A Bit Horsey, but Decent

 

William Faulkner – Three Famous Short Novels – Spotted Horses

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image via tower.com

I recently bought a paperback collection of three of Faulkner’s novellas (at least one was originally considered a long short story), and as I work my way through them, I’ll remark on them here.

 The first, Spotted Horses, was destined to be a portion of a subsequent novel, The Hamlet, published in 1940. The story line as presented here seems only partly thought out, but many of the depictions are vivid, exciting, even whimsical, witty, and ironic. The storyline:

Flem Snopes, one of Faulkner’s more memorable characters, rides into an unnamed town, accompanied by a Texan and a herd of unbroken horses. A crowd of locals gathers, and the Texan begins to coax, first one, then another, to buy one or more of his ponies. The locals are leery of both the Texan and his horses; the Texan because he seems to come off as a snake oil salesman, the ponies because they’re overly spirited and unbroken. And the Texan is none to gentle with his herd. He curses at them as only Faulkner can simulate: “Get up, you transmogrified hallucinations of Job and Jezebel.”   And “Get in there, you banjo-faced jackrabbits.”

Soon, the horses break loose in the town; damage is extensive. There’s a bit of a scam involved in a horse sale, and the Texan ends up in court.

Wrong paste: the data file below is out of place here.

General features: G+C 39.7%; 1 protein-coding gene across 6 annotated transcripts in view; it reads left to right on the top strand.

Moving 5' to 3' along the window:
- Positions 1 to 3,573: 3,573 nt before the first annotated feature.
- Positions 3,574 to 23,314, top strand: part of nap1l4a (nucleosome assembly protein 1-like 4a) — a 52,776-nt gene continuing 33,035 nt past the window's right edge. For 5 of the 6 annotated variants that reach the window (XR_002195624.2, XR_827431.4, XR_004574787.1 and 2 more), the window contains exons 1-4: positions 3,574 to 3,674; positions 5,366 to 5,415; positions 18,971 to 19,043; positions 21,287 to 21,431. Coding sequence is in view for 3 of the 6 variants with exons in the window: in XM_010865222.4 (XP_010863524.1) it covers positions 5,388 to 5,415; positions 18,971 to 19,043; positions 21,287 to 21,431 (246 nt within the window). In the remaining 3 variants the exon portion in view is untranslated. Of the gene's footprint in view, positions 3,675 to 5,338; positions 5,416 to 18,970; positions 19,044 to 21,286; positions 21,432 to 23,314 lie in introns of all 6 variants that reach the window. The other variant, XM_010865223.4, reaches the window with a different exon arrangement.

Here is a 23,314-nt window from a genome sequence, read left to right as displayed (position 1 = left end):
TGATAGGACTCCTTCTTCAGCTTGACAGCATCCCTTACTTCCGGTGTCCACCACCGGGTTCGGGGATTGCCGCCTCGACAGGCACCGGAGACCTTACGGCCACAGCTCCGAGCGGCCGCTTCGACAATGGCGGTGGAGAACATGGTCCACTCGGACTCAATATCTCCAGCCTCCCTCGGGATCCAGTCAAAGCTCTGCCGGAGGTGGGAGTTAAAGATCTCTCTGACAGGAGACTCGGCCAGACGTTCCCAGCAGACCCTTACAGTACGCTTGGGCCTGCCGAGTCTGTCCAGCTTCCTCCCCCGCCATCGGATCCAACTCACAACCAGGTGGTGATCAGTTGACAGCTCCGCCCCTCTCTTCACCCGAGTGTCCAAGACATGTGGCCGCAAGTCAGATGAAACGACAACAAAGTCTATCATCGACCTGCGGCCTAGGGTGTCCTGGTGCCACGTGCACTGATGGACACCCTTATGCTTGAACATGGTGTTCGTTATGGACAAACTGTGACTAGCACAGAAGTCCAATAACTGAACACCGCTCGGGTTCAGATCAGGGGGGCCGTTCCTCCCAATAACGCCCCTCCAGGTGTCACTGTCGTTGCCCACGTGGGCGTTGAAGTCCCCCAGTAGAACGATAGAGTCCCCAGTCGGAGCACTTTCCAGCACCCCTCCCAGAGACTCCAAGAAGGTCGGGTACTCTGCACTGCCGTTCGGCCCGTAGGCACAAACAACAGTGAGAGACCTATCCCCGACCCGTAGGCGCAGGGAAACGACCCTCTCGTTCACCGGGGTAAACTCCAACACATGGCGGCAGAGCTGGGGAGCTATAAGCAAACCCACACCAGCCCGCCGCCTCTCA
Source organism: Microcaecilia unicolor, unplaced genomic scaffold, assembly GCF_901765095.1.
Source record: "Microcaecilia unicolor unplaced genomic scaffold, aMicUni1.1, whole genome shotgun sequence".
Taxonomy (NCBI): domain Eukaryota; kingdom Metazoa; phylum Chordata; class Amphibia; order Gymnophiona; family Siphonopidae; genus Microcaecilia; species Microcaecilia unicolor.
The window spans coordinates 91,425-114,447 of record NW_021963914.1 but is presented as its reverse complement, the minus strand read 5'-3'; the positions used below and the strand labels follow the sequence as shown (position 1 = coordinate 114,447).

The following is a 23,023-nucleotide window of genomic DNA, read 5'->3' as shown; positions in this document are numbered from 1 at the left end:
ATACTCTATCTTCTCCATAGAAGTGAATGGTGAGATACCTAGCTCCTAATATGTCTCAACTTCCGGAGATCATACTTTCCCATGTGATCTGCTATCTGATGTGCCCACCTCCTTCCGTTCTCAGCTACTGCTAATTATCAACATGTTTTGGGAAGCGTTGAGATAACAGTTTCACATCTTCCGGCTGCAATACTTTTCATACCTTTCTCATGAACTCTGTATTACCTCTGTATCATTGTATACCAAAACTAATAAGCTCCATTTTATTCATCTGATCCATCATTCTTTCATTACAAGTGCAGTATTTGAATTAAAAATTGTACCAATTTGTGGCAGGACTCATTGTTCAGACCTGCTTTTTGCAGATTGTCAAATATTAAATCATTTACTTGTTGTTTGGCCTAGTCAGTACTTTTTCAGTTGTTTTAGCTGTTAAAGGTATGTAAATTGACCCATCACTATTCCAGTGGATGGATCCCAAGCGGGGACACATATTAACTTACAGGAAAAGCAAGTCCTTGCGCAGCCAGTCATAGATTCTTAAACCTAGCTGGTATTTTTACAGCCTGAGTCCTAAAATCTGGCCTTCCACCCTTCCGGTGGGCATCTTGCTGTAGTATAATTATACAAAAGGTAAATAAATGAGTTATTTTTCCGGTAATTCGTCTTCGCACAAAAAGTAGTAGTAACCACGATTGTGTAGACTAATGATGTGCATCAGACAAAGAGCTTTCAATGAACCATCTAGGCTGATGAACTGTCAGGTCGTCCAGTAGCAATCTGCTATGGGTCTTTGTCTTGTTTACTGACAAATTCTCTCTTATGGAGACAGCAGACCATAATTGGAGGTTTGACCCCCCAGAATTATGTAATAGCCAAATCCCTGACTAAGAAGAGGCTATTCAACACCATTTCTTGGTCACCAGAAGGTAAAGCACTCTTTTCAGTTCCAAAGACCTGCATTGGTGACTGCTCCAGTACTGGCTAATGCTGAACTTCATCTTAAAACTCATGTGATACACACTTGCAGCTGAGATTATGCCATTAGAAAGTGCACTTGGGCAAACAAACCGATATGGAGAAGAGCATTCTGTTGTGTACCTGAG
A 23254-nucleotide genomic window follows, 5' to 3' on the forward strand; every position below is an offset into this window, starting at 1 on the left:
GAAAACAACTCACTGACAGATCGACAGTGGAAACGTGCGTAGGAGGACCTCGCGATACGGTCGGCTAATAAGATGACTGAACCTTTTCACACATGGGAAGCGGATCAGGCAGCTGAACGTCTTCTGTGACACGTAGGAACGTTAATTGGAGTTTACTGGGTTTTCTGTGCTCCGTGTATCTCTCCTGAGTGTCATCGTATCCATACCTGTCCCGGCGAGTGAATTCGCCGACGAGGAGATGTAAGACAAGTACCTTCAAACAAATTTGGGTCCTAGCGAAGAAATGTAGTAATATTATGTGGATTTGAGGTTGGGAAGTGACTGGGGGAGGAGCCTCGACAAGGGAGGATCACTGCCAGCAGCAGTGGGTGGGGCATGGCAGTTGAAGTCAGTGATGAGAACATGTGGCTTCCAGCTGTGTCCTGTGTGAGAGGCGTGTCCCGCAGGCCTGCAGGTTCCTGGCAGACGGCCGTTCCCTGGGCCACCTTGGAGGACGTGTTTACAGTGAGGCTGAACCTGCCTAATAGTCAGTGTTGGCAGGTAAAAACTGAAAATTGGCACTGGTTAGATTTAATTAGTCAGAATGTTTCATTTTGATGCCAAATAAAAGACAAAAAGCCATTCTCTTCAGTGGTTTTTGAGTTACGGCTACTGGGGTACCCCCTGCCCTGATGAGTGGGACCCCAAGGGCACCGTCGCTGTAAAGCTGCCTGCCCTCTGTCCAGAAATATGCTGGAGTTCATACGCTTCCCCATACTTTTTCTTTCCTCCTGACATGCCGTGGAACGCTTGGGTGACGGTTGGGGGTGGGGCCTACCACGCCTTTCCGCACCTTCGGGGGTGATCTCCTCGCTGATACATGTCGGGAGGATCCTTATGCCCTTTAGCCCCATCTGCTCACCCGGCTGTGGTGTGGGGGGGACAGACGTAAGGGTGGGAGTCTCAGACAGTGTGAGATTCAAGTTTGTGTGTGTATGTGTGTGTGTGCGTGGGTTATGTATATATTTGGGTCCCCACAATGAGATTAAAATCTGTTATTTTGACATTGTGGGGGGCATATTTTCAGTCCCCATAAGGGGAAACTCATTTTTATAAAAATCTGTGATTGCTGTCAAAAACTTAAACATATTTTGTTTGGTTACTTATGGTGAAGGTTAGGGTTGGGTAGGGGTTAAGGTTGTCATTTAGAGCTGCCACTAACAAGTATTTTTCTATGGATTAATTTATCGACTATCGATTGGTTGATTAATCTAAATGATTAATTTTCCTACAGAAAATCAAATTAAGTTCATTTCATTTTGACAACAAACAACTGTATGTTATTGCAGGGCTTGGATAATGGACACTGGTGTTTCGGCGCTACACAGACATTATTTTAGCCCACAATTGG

One thread Faulkner weaves into his tale is a young boy with “periwinkle eyes,” who hovers at the story’s periphery, giving it a dose of charm.

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image via barnesandnoble.com

Clearly, Faulkner struts his stuff as a storyteller here. His dialogue is as accurately Southern and period as can be. In narrative and scene, he has an eye for the little things that add truth and realism to his fiction. But there are other aspects that trouble this reader. First, his prose, while in one sense taut, is overly ornate in both scene and narrative, which is something of a barrier to immersing oneself in the story. Second, Faulkner is occasionally vague with regard to things that matter to the reader: Where did the story take place? At story’s end, there’s another trial – one must assume it’s the Texan on trial, scammed by Flem Snopes, but it’s really not clear, and seems a clumsy way to end.

Given that this story grows into a fully fleshed novel, Faulkner’s writing process is instinctively good, but itthe segment presented here dosn't seem thought out two paces ahead, which gives this novella the up and down feel of a rough draft.

 

My rating: 14 of 20 stars

 

 

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